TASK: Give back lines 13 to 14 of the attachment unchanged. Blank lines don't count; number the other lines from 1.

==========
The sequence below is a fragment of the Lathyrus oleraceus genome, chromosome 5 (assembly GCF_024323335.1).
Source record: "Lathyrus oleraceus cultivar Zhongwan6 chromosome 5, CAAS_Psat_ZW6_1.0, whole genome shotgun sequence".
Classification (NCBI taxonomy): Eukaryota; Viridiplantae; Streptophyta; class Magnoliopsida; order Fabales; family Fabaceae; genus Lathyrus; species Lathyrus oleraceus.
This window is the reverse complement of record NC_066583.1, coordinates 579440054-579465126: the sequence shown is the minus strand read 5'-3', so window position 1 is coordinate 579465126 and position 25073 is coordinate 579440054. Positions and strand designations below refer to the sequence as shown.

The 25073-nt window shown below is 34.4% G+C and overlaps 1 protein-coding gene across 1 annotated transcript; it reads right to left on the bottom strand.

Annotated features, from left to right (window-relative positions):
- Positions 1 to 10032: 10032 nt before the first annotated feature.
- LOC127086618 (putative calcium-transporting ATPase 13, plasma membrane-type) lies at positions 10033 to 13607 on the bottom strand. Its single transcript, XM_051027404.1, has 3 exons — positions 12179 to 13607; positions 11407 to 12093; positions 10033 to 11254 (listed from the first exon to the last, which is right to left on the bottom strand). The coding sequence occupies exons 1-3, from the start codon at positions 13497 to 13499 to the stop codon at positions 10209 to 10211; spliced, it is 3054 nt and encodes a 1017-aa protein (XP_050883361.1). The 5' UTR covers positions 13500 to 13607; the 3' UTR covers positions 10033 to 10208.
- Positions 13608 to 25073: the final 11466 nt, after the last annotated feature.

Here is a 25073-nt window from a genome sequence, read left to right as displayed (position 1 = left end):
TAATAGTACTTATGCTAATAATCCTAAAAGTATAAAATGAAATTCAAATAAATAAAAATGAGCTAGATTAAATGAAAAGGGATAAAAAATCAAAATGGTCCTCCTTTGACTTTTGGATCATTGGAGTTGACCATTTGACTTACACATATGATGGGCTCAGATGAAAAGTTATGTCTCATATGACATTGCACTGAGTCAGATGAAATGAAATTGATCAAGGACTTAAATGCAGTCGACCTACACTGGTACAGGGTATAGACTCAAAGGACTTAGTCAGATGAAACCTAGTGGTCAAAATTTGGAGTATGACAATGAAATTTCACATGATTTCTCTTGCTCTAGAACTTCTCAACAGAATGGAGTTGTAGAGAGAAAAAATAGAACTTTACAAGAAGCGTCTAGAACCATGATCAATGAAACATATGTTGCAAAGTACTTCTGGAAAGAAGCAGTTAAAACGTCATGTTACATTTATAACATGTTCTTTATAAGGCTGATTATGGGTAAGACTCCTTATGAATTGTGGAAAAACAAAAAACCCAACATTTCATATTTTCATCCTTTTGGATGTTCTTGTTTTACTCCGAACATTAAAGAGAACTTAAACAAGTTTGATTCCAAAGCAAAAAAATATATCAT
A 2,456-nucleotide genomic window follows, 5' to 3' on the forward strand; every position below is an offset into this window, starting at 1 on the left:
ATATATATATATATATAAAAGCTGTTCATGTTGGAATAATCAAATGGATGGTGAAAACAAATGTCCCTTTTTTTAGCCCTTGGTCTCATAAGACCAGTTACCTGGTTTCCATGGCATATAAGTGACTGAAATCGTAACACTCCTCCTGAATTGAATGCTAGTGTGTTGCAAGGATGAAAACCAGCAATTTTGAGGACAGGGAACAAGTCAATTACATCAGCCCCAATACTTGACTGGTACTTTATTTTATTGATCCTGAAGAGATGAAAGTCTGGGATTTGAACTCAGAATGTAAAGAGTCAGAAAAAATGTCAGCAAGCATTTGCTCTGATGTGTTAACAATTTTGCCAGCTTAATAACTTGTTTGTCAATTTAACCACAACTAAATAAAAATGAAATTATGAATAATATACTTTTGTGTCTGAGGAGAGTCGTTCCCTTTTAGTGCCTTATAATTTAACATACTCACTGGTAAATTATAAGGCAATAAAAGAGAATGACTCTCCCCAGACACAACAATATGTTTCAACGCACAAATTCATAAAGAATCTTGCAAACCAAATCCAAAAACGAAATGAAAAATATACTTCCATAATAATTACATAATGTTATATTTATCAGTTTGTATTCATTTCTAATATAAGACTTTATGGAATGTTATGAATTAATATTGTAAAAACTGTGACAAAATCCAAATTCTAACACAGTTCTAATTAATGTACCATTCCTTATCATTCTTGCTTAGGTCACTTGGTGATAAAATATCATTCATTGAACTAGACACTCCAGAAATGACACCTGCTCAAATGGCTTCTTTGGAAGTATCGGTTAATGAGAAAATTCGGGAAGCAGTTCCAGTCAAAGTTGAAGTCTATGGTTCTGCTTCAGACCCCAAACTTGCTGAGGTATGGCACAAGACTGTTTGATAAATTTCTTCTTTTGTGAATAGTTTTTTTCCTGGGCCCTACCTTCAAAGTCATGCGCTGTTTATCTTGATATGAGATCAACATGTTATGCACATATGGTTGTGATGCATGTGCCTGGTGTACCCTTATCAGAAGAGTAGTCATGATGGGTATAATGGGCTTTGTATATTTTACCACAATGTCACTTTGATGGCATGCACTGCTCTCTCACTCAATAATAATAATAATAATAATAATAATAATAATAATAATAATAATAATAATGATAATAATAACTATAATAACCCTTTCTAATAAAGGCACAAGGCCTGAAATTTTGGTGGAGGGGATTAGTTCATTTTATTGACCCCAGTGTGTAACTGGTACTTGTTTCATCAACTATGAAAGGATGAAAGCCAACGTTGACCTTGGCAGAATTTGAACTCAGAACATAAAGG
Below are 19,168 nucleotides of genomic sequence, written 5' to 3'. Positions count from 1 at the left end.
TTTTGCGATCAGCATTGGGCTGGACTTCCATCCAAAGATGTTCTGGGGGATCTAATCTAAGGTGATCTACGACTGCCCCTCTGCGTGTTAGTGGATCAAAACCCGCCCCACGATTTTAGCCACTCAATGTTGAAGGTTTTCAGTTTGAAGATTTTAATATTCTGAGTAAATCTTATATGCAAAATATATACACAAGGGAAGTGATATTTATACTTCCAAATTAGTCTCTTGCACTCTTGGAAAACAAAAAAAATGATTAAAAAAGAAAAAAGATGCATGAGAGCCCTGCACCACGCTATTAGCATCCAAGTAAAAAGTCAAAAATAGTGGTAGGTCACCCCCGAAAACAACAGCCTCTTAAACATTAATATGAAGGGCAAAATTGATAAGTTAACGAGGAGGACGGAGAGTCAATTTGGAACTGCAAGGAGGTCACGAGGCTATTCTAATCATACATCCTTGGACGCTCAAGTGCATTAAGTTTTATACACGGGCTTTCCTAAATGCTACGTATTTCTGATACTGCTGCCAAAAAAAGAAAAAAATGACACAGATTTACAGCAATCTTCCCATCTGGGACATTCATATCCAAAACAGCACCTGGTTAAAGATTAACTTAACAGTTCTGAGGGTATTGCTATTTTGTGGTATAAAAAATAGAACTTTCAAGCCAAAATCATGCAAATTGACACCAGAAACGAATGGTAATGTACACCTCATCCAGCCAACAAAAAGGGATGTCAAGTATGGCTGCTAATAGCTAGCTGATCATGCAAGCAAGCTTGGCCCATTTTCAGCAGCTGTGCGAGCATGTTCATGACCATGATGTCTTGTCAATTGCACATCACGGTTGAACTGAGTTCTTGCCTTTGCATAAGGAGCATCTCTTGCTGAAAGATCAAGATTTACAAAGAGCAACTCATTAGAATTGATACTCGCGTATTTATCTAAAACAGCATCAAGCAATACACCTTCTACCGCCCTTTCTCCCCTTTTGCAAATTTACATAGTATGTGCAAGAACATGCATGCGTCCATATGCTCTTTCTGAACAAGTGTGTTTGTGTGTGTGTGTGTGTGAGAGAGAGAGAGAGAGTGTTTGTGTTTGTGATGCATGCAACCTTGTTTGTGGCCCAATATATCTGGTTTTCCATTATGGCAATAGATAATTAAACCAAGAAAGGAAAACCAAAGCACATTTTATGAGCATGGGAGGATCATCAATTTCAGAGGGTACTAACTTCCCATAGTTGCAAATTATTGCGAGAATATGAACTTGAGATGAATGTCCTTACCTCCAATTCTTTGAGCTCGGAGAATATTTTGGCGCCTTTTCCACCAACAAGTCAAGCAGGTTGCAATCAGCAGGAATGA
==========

ATATATATATATATATAAAAGCTGTTCATGTTGGAATAATCAAATGGATGGTGAAAACAAATGTCCCTTTTTTTAGCCCTTGGTCTCATAAGACCAGTTACCTGGTTTCCATGGCATATAAGTGACTGAAATCGTAACACTCCTCCTGAATTGAATGCTAGTGTGTTGCAAGGATGAAAACCAGCAATTTTGAGGACAGGGAACAAGTCAATTACATCAGCCCCAATACTTGACTGGTACTTTATTTTATTGATCCTGAAGAGATGAAAGTCTGGGATTTGAACTCAGAATGTAAAGAGTCAGAAAAAATGTCAGCAAGCATTTGCTCTGATGTGTTAACAATTTTGCCAGCTTAATAACTTGTTTGTCAATTTAACCACAACTAAATAAAAATGAAATTATGAATAATATACTTTTGTGTCTGAGGAGAGTCGTTCCCTTTTAGTGCCTTATAATTTAACATACTCACTGGTAAATTATAAGGCAATAAAAGAGAATGACTCTCCCCAGACACAACAATATGTTTCAACGCACAAATTCATAAAGAATCTTGCAAACCAAATCCAAAAACGAAATGAAAAATATACTTCCATAATAATTACATAATGTTATATTTATCAGTTTGTATTCATTTCTAATATAAGACTTTATGGAATGTTATGAATTAATATTGTAAAAACTGTGACAAAATCCAAATTCTAACACAGTTCTAATTAATGTACCATTCCTTATCATTCTTGCTTAGGTCACTTGGTGATAAAATATCATTCATTGAACTAGACACTCCAGAAATGACACCTGCTCAAATGGCTTCTTTGGAAGTATCGGTTAATGAGAAAATTCGGGAAGCAGTTCCAGTCAAAGTTGAAGTCTATGGTTCTGCTTCAGACCCCAAACTTGCTGAGGTATGGCACAAGACTGTTTGATAAATTTCTTCTTTTGTGAATAGTTTTTTTCCTGGGCCCTACCTTCAAAGTCATGCGCTGTTTATCTTGATATGAGATCAACATGTTATGCACATATGGTTGTGATGCATGTGCCTGGTGTACCCTTATCAGAAGAGTAGTCATGATGGGTATAATGGGCTTTGTATATTTTACCACAATGTCACTTTGATGGCATGCACTGCTCTCTCACTCAATAATAATAATAATAATAATAATAATAATAATAATAATAATAATAATAATGATAATAATAACTATAATAACCCTTTCTAATAAAGGCACAAGGCCTGAAATTTTGGTGGAGGGGATTAGTTCATTTTATTGACCCCAGTGTGTAACTGGTACTTGTTTCATCAACTATGAAAGGATGAAAGCCAACGTTGACCTTGGCAGAATTTGAACTCAGAACATAAAGG
Below are 19,168 nucleotides of genomic sequence, written 5' to 3'. Positions count from 1 at the left end.